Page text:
Spotify has unveiled a remarkable new feature powered by artificial intelligence (AI) that translates a podcast into multiple languages using the same voices of those in the show.
It’s powered partly by OpenAI’s just-released voice generation technology that needs just a few seconds of listening to replicate a voice.
Spotify said the feature makes for “a more authentic listening experience that sounds more personal and natural than traditional dubbing,” adding: “A podcast episode originally recorded in English can now be available in other languages while keeping the speaker’s distinctive speech characteristics.”
Starting today, Spotify is making available voice-translated episodes from select creators, with shows translated from English to Spanish. In the coming days, French and German episodes will also be made available.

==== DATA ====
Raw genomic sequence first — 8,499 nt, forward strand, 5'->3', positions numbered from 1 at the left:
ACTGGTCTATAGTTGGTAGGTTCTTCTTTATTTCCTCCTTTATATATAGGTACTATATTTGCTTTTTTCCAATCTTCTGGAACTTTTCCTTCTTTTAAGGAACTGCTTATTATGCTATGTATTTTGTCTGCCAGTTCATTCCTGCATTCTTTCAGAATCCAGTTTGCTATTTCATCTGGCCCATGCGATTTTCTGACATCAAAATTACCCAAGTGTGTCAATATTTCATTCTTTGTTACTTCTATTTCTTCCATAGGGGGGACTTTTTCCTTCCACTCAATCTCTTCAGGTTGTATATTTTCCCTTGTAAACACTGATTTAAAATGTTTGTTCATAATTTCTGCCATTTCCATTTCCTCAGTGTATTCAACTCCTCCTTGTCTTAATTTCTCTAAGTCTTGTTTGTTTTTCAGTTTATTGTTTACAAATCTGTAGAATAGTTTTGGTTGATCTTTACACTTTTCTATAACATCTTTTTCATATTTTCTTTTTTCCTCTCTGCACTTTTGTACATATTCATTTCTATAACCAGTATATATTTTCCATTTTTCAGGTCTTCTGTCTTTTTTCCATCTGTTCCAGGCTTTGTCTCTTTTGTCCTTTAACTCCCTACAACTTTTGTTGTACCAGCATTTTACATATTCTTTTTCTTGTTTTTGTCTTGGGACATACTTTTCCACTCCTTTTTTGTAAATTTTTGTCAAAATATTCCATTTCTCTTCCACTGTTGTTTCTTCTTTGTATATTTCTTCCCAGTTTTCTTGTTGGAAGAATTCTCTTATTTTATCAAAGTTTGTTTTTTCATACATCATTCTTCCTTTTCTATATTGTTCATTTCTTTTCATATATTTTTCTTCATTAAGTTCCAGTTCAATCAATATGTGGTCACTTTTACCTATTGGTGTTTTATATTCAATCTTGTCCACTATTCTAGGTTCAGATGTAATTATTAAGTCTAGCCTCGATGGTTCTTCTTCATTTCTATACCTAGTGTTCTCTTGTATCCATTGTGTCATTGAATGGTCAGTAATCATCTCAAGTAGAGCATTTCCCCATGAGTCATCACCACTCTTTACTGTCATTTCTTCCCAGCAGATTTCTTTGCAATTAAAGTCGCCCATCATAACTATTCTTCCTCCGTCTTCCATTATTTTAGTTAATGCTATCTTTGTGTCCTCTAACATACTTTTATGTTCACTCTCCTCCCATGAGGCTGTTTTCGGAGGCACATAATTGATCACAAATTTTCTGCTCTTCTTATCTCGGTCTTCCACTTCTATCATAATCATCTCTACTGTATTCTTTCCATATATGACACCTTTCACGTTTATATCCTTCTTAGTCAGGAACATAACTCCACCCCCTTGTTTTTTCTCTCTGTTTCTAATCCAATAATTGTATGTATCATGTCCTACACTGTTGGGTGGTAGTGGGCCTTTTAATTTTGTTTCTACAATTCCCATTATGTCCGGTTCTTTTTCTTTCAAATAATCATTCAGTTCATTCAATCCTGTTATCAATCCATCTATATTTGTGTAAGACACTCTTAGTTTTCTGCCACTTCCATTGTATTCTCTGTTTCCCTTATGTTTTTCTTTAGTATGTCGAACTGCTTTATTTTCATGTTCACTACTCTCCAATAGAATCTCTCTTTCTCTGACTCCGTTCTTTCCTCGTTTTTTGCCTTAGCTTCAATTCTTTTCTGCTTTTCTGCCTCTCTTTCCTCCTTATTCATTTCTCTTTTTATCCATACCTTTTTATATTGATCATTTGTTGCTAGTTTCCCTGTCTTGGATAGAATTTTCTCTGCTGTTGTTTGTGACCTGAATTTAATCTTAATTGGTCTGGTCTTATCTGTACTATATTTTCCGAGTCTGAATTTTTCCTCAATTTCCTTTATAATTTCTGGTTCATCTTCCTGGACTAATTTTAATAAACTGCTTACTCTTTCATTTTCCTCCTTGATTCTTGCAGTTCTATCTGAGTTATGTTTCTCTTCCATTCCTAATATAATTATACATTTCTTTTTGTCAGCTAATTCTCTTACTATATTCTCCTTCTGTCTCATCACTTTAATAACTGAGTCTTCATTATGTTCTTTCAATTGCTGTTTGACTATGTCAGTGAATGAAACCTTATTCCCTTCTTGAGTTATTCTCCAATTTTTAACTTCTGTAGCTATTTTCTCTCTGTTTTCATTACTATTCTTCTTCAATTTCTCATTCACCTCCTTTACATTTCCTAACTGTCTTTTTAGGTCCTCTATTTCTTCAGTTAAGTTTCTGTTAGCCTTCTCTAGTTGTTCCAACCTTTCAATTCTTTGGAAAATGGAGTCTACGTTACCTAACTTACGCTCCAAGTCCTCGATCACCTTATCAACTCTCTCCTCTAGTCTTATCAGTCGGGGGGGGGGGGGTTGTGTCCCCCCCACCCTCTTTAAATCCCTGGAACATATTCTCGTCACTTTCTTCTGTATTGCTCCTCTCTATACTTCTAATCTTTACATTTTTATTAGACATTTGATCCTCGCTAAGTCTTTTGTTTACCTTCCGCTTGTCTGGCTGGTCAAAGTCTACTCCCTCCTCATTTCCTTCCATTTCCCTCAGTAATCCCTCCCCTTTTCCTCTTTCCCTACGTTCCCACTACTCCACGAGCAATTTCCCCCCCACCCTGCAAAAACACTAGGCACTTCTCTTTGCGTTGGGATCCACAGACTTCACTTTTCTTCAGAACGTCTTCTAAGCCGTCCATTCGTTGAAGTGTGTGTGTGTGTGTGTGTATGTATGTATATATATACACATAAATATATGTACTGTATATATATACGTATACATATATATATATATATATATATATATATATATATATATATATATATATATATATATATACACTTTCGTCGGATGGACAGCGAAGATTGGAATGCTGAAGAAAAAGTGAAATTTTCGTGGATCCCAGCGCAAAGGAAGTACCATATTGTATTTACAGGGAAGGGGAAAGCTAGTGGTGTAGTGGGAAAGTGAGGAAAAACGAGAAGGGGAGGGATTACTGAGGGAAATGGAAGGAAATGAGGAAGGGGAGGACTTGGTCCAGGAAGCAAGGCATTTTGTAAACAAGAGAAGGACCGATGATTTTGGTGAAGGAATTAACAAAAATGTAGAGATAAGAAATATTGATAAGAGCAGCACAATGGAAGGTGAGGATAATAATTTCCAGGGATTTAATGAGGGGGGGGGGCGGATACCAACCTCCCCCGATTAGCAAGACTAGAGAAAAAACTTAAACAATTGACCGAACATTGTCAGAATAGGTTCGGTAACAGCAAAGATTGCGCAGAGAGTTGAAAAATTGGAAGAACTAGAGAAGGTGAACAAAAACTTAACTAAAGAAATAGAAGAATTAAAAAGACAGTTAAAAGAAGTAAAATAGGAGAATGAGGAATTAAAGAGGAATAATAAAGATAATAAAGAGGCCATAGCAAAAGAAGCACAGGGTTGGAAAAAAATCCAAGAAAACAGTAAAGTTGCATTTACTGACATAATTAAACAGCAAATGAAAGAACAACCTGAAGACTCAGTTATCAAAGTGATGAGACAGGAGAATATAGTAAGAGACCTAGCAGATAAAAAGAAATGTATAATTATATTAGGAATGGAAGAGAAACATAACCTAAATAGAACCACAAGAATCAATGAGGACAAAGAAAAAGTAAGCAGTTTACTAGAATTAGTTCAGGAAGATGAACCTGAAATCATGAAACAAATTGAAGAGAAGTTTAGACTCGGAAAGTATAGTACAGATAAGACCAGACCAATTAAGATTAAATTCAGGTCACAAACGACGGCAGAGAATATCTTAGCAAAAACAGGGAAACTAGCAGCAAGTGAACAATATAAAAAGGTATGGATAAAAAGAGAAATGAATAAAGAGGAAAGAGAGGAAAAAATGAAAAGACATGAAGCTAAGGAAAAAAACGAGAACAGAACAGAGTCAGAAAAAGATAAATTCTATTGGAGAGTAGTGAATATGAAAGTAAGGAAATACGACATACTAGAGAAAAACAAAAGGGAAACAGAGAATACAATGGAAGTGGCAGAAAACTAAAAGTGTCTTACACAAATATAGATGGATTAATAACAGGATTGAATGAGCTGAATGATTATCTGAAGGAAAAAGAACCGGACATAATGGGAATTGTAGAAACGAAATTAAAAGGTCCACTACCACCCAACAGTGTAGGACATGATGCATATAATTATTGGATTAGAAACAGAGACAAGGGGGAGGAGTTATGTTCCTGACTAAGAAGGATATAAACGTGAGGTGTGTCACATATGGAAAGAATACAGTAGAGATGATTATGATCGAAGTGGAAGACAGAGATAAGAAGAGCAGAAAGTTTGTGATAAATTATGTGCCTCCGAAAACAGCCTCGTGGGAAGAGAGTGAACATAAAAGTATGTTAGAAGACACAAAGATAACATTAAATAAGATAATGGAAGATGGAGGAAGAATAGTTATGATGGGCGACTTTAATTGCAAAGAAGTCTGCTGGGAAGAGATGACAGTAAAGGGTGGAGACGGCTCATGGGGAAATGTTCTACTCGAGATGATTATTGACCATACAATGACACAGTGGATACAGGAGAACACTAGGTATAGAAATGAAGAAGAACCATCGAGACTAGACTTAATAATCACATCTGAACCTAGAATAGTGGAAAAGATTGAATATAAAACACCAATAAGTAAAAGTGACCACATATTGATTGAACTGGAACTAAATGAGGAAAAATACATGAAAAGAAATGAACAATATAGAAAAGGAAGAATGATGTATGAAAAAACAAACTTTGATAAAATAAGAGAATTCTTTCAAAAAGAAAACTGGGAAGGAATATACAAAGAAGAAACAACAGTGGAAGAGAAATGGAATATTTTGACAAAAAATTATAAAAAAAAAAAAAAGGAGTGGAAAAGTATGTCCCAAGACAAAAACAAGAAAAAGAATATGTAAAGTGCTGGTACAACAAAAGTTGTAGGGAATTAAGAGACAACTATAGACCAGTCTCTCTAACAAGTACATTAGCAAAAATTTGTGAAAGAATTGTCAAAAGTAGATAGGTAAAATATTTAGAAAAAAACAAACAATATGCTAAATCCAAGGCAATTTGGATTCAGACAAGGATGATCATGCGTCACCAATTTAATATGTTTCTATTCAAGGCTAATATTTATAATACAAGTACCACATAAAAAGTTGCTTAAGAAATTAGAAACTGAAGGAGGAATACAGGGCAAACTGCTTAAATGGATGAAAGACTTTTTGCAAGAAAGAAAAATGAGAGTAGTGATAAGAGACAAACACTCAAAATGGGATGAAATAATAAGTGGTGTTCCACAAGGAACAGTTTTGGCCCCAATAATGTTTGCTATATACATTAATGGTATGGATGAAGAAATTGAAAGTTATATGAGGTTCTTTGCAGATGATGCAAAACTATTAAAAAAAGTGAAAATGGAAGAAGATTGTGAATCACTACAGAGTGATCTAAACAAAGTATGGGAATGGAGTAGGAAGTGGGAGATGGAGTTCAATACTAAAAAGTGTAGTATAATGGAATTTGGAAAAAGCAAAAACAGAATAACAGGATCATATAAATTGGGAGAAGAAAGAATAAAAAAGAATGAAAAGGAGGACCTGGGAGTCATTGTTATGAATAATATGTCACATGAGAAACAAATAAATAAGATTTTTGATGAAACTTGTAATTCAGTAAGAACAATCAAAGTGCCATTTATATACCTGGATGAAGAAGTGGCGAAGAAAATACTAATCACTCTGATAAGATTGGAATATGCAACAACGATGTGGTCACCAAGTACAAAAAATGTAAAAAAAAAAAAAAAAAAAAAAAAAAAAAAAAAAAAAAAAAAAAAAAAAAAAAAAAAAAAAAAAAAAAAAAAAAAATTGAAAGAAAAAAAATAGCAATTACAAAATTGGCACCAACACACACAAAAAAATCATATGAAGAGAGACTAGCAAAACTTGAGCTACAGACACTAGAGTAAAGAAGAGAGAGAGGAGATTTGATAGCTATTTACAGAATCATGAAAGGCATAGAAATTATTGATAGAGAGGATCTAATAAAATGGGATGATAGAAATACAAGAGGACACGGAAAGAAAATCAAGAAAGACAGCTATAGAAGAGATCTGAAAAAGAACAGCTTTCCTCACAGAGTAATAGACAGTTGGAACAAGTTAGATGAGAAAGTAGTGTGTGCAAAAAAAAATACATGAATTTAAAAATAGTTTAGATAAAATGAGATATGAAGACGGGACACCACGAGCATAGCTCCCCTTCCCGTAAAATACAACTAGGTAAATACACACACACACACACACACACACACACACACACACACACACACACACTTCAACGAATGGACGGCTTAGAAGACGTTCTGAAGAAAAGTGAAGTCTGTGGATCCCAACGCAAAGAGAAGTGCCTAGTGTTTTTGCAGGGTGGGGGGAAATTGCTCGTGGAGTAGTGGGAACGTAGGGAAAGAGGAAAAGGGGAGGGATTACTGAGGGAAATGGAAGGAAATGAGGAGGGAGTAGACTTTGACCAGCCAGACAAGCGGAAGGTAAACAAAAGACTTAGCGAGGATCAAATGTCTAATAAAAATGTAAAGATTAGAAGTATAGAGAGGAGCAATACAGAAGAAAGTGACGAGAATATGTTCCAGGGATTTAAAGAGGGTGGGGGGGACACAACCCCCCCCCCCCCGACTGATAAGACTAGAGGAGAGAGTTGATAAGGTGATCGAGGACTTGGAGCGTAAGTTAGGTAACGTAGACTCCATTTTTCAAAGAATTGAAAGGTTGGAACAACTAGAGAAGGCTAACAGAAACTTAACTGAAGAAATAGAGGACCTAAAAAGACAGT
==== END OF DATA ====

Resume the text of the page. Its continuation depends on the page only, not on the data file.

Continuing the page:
Available episodes in Spanish include:
Alternatively, head to the Voice Translation hub in Spotify’s app to view all of the translated shows that are currently available, with new shows arriving in the weeks and months to come.
Spotify said that around 100 million people “regularly” listen to podcasts on its platform, and its new AI-powered voice translation offering could notch up millions of more listens for shows that suddenly find themselves in new, enormous markets.
One of the tests of Spotify’s new feature will be whether the translation element manages to accurately capture the nuances of the original dialogue.
Either way, it looks like another setback for voice actors, as the technology could easily be transferred to movies and TV shows, replicating the voices of an entire cast for international versions of the content.
Voice cloning technology has been around for some time and is getting better all the time due to advances in AI. Not surprisingly, it’s already being used for nefarious purposes, too, with a growing number of related scams coming to the attention of law enforcement agencies. It’s feared that the technology could also fuel a rise in more convincing misinformation as bad actors use it to create audio of politicians or leading figures appearing to say things that they didn’t.